How I celebrate Pride now is different than when I was in my 20s and 30s and I love all of the gifts that Pride has provided me in various stages of my life. When I was first coming out, it was a way to meet people and celebrate and feel more confident in my own skin. Now that I’m a parent of small children, it’s a way for my spouse and I to celebrate with our kids at a parade, connect with friends and remember what we’re fighting for.
What does it mean to embrace LGBTQ+ pride?
For me, it all comes down to understanding the diversity truly does make us stronger as people. The LGBTQ+ is incredibly diverse and we are just a small segment of the human population. But we are a people who have had to buck societal norms, many of us have had to fight for our very existence. We have learned to create our own way of life through our vibrant community.
What is an issue the LGBTQ+ community is facing that many people might not know about?
There have been more than 200 bills introduced in state legislatures across the country this year attempting to write discrimination into law and many of these bills have passed or are moving ahead full steam. The focus started with discrimination against trans children but is now beginning to include trans adults. These bills aim to erase us from public life by eliminating our access to sports, to fully participating in school, and eliminating or even criminalizing life-saving healthcare. We are quite literally fighting for our lives right now and it is very important for our allies to speak up and stand with us during this incredibly scary moment in time.
What was your first thought/reaction when Schwinn first reached out?
Honestly, I was a little surprised because I’m not an avid cyclist or anything. But it was really refreshing to hear about Schwinn’s objective to really make cycling more accessible to ALL folks and I really resonated with that. Biking has been such a truly wonderful experience in my life, even though it’s never been a thing I took very seriously and have only ever done it for fun. I was stoked to be included in this campaign.
What was your favorite part of this project?
Geeking out about color with the team during our kickoff meeting was fun. Then just seeing how it all came together. Painting the bike frame was a very detailed process and a bit slow going. So getting to see the bike all assembled and finalized has been really cool.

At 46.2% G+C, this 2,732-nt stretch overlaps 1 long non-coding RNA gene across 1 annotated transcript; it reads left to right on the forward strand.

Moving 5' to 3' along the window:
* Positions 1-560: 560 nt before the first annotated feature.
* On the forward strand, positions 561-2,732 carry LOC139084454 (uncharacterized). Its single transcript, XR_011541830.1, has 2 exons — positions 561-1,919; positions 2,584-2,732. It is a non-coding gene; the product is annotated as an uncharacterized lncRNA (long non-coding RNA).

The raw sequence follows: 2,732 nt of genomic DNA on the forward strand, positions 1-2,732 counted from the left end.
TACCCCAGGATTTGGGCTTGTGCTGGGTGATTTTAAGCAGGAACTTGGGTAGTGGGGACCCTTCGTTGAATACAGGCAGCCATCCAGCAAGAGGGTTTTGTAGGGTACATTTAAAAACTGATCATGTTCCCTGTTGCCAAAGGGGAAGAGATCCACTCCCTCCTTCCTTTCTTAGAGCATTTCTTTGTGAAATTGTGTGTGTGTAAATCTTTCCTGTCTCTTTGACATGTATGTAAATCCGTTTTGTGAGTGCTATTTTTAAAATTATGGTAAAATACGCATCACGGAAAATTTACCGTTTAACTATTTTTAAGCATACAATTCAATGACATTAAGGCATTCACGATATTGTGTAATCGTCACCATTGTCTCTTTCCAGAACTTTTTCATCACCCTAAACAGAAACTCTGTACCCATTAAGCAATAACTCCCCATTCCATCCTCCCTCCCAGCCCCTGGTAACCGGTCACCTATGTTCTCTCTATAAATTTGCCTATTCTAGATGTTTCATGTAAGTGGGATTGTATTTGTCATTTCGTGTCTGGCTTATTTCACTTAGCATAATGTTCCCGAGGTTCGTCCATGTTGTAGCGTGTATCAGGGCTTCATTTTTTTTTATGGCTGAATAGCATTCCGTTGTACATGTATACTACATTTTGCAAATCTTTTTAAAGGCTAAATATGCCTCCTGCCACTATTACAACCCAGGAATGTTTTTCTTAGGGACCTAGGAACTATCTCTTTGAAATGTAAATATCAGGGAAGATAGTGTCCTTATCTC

How was it designing a bike? What was your though process / ideas behind your art on the bike?
Flowers have become a theme in my artwork only recently, in the last two years or so. I’ve heard a lot of Black transwomen say “give us our flowers while we’re still here”. Black transwomen are at the forefront of the fight for trans rights and equality. They are also most at risk of violence and discrimination. So I began integrating flowers and text to communicate positive messages fighting for trans rights as a way to pay homage to the Black trans leaders in our community.
What was fun or challenging about it?
The most challenging part was the fact that my canvas was super small and round and curving. I had to keep turning the bike this way and that and contorting my body to try and reach all of the different areas of the bike. It was challenging for sure.
What impact do you feel this project has?
In a time when trans children are being demonized across the country and banned from sports, it feels very important to me to be a part of a campaign celebrating ALL people being able to participate in sports. There is so much fear-mongering and misinformation out there currently that it can feel really overwhelming. It is really important to push back against these discriminatory narratives and fight for a more just and equitable world for ALL of us.
How does your bike design embody or celebrate Pride?
I have used various colors of blue and pink flowers, paired with white text to celebrate the trans flag. The flowers are in motion, just as we are, continually marching forward no matter the setbacks. This is a design that is purposely beautiful and delicate as well as bold and strong. I am proud to be a transman. I’m proud of my community and the strength and beauty I see every day.
The Sting-Ray Krate painted by Rae is up for auction, with proceeds benefiting The Venture Out Project, a nonprofit organization that is focused on creating a safe space for the LGBTQ+ community to experience nature. Learn more about the bike, the auction, and more on our Pride Artist Series page.